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Buoyancy Forcing Dominates the Cross-Equatorial Ocean Heat Transport Response to Northern Hemisphere Extratropical Cooling

Matthew T. LuongoaScripps Institution of Oceanography, University of California, San Diego, La Jolla, California

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Shang-Ping XieaScripps Institution of Oceanography, University of California, San Diego, La Jolla, California

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Ian EisenmanaScripps Institution of Oceanography, University of California, San Diego, La Jolla, California

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Abstract

Cross-equatorial ocean heat transport (OHT) changes have been found to damp meridional shifts of the intertropical convergence zone (ITCZ) induced by hemispheric asymmetries in radiative forcing. Zonal-mean energy transport theories and idealized model simulations have suggested that these OHT changes occur primarily due to wind-driven changes in the Indo-Pacific’s shallow subtropical cells (STCs) and buoyancy-driven changes in the deep Atlantic meridional overturning circulation (AMOC). In this study we explore the partitioning between buoyancy and momentum forcing in the ocean’s response. We adjust the top-of-atmosphere solar forcing to cool the Northern Hemisphere (NH) extratropics in a novel set of comprehensive climate model simulations designed to isolate buoyancy-forced and momentum-forced changes. In this case of NH high-latitude forcing, we confirm that buoyancy-driven changes in the AMOC dominate in the Atlantic. However, in contrast with prior expectations, buoyancy-driven changes in the STCs are the primary driver of the heat transport changes in the Indo-Pacific. We find that buoyancy-forced Indo-Pacific STC changes transport nearly 4 times the amount of heat across the equator as the shallower wind-driven STC changes. This buoyancy-forced STC response arises from extratropical density perturbations that are amplified by the low cloud feedback and communicated to the tropics by the ventilated thermocline. While the ocean’s specific response is dependent on the forcing scheme, our results suggest that partitioning the ocean’s total response to energy perturbations into buoyancy and momentum forcing provides basin-specific insight into key aspects of how the ocean damps ITCZ migrations that previous zonal-mean frameworks omit.

© 2022 American Meteorological Society. For information regarding reuse of this content and general copyright information, consult the AMS Copyright Policy (www.ametsoc.org/PUBSReuseLicenses).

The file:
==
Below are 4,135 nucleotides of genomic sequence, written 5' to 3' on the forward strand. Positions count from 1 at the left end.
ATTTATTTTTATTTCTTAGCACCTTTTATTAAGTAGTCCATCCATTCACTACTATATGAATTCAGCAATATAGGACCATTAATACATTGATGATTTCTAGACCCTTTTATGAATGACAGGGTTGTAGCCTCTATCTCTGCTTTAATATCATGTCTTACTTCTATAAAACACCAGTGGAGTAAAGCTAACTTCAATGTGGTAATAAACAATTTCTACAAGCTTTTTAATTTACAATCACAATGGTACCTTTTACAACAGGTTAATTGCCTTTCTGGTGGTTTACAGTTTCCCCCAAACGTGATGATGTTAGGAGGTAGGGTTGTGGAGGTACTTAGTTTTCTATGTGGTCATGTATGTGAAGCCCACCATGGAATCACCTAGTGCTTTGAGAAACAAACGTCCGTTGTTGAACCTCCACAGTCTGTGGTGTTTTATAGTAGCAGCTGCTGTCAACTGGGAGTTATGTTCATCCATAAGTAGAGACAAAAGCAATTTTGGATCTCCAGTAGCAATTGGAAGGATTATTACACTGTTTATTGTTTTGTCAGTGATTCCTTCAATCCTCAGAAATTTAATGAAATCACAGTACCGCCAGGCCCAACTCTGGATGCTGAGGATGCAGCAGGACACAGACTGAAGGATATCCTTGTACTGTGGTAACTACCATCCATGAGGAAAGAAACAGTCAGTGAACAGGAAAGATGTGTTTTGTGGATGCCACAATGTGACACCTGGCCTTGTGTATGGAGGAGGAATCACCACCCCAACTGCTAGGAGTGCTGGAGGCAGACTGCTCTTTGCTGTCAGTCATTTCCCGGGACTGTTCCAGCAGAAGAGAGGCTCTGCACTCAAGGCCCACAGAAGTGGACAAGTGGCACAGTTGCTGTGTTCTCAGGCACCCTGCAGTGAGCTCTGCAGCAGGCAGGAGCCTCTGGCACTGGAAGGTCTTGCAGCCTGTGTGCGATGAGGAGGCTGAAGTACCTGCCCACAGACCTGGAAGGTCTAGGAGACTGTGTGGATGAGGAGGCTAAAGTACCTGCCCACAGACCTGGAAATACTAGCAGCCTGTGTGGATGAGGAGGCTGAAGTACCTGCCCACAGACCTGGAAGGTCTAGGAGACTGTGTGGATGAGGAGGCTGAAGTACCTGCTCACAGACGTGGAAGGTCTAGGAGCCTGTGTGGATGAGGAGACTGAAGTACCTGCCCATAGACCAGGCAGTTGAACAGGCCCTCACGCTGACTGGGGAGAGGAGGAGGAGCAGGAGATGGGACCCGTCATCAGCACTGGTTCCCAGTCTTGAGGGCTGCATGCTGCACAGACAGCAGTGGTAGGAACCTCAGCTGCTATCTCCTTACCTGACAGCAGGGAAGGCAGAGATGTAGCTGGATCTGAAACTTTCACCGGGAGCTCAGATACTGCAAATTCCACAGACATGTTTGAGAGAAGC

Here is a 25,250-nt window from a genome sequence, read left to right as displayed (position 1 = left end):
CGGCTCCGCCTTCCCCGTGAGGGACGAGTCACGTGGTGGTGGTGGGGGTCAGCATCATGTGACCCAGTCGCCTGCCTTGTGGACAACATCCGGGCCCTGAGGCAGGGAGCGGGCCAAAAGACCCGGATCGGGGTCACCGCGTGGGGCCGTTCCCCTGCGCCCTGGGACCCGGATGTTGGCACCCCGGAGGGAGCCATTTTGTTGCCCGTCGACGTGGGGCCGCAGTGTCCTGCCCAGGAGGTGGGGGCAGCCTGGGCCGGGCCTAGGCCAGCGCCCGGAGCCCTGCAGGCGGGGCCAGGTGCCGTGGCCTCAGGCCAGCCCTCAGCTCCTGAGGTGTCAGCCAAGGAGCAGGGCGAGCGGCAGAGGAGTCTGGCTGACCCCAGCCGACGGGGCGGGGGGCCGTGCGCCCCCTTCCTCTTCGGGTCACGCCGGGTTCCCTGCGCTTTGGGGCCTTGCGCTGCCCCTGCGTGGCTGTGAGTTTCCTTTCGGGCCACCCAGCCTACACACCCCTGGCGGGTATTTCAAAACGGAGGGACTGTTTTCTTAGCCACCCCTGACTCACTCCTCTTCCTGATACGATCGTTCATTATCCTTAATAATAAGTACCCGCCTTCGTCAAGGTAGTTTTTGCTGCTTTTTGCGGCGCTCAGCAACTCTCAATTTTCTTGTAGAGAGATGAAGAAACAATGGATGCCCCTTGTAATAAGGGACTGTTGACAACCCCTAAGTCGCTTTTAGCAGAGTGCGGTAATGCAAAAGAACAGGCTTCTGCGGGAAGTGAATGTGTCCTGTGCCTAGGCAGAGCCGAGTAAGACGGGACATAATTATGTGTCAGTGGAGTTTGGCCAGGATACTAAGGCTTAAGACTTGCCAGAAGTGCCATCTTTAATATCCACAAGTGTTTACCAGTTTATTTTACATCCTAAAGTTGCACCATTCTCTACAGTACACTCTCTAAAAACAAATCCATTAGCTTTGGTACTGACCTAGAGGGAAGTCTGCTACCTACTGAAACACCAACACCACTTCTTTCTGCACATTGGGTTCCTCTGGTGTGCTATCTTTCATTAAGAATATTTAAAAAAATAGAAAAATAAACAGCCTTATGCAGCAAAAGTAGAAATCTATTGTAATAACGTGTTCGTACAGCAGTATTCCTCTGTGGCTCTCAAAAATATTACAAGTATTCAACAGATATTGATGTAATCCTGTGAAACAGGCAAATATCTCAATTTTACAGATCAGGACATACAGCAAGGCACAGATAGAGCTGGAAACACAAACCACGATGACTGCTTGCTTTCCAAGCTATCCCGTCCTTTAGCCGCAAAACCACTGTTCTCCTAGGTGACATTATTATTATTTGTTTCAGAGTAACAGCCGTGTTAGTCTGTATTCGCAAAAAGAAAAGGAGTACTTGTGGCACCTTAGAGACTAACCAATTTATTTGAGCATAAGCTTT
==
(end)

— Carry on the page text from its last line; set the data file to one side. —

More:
Corresponding author: M. T. Luongo, mluongo@ucsd.edu

Abstract

Cross-equatorial ocean heat transport (OHT) changes have been found to damp meridional shifts of the intertropical convergence zone (ITCZ) induced by hemispheric asymmetries in radiative forcing. Zonal-mean energy transport theories and idealized model simulations have suggested that these OHT changes occur primarily due to wind-driven changes in the Indo-Pacific’s shallow subtropical cells (STCs) and buoyancy-driven changes in the deep Atlantic meridional overturning circulation (AMOC). In this study we explore the partitioning between buoyancy and momentum forcing in the ocean’s response. We adjust the top-of-atmosphere solar forcing to cool the Northern Hemisphere (NH) extratropics in a novel set of comprehensive climate model simulations designed to isolate buoyancy-forced and momentum-forced changes. In this case of NH high-latitude forcing, we confirm that buoyancy-driven changes in the AMOC dominate in the Atlantic. However, in contrast with prior expectations, buoyancy-driven changes in the STCs are the primary driver of the heat transport changes in the Indo-Pacific. We find that buoyancy-forced Indo-Pacific STC changes transport nearly 4 times the amount of heat across the equator as the shallower wind-driven STC changes. This buoyancy-forced STC response arises from extratropical density perturbations that are amplified by the low cloud feedback and communicated to the tropics by the ventilated thermocline. While the ocean’s specific response is dependent on the forcing scheme, our results suggest that partitioning the ocean’s total response to energy perturbations into buoyancy and momentum forcing provides basin-specific insight into key aspects of how the ocean damps ITCZ migrations that previous zonal-mean frameworks omit.

© 2022 American Meteorological Society. For information regarding reuse of this content and general copyright information, consult the AMS Copyright Policy (www.ametsoc.org/PUBSReuseLicenses).

Corresponding author: M. T. Luongo, mluongo@ucsd.edu

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